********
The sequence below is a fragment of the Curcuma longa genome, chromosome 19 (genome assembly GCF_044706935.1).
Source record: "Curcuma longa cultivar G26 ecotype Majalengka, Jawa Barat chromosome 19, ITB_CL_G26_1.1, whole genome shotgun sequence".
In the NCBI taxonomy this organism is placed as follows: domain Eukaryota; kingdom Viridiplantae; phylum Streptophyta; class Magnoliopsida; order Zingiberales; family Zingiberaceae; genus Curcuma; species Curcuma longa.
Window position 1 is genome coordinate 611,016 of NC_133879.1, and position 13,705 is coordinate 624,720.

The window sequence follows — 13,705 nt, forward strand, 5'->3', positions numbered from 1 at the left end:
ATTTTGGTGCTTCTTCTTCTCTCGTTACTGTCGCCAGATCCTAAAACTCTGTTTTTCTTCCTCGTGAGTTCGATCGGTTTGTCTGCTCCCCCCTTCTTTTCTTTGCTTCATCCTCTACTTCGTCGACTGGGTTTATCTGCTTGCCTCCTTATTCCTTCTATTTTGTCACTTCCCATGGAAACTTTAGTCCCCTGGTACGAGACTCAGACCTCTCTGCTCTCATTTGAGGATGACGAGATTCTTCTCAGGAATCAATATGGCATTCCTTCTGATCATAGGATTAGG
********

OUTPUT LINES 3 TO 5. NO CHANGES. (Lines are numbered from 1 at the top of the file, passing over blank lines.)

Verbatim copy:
In the NCBI taxonomy this organism is placed as follows: domain Eukaryota; kingdom Viridiplantae; phylum Streptophyta; class Magnoliopsida; order Zingiberales; family Zingiberaceae; genus Curcuma; species Curcuma longa.
Window position 1 is genome coordinate 611,016 of NC_133879.1, and position 13,705 is coordinate 624,720.

The window sequence follows — 13,705 nt, forward strand, 5'->3', positions numbered from 1 at the left end: